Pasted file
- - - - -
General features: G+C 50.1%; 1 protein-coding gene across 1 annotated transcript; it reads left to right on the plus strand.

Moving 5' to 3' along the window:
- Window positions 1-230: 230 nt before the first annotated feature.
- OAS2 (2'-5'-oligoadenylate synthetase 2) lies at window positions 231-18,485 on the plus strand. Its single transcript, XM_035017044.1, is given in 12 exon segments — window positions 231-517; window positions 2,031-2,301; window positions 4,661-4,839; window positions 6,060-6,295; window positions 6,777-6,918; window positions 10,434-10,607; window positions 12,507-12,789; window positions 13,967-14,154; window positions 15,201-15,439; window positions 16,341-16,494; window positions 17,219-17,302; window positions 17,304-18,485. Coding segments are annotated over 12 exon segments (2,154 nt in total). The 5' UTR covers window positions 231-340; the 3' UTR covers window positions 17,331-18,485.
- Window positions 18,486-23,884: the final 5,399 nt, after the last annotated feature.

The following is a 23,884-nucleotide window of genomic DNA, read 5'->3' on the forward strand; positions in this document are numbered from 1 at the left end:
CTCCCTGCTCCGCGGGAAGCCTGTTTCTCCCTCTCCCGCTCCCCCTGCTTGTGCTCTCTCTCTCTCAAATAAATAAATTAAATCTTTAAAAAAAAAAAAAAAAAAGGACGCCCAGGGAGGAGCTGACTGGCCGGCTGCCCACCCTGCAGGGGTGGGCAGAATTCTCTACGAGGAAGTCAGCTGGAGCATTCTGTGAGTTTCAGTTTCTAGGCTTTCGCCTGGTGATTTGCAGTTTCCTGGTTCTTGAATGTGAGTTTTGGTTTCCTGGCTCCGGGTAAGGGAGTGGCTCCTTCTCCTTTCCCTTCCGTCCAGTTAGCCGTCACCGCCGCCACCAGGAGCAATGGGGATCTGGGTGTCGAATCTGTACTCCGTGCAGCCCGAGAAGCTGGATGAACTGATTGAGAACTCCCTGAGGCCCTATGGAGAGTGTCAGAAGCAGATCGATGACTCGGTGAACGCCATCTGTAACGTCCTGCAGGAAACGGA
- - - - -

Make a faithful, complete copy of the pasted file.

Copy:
General features: G+C 50.1%; 1 protein-coding gene across 1 annotated transcript; it reads left to right on the plus strand.

Moving 5' to 3' along the window:
- Window positions 1-230: 230 nt before the first annotated feature.
- OAS2 (2'-5'-oligoadenylate synthetase 2) lies at window positions 231-18,485 on the plus strand. Its single transcript, XM_035017044.1, is given in 12 exon segments — window positions 231-517; window positions 2,031-2,301; window positions 4,661-4,839; window positions 6,060-6,295; window positions 6,777-6,918; window positions 10,434-10,607; window positions 12,507-12,789; window positions 13,967-14,154; window positions 15,201-15,439; window positions 16,341-16,494; window positions 17,219-17,302; window positions 17,304-18,485. Coding segments are annotated over 12 exon segments (2,154 nt in total). The 5' UTR covers window positions 231-340; the 3' UTR covers window positions 17,331-18,485.
- Window positions 18,486-23,884: the final 5,399 nt, after the last annotated feature.

The following is a 23,884-nucleotide window of genomic DNA, read 5'->3' on the forward strand; positions in this document are numbered from 1 at the left end:
CTCCCTGCTCCGCGGGAAGCCTGTTTCTCCCTCTCCCGCTCCCCCTGCTTGTGCTCTCTCTCTCTCAAATAAATAAATTAAATCTTTAAAAAAAAAAAAAAAAAAGGACGCCCAGGGAGGAGCTGACTGGCCGGCTGCCCACCCTGCAGGGGTGGGCAGAATTCTCTACGAGGAAGTCAGCTGGAGCATTCTGTGAGTTTCAGTTTCTAGGCTTTCGCCTGGTGATTTGCAGTTTCCTGGTTCTTGAATGTGAGTTTTGGTTTCCTGGCTCCGGGTAAGGGAGTGGCTCCTTCTCCTTTCCCTTCCGTCCAGTTAGCCGTCACCGCCGCCACCAGGAGCAATGGGGATCTGGGTGTCGAATCTGTACTCCGTGCAGCCCGAGAAGCTGGATGAACTGATTGAGAACTCCCTGAGGCCCTATGGAGAGTGTCAGAAGCAGATCGATGACTCGGTGAACGCCATCTGTAACGTCCTGCAGGAAACGGA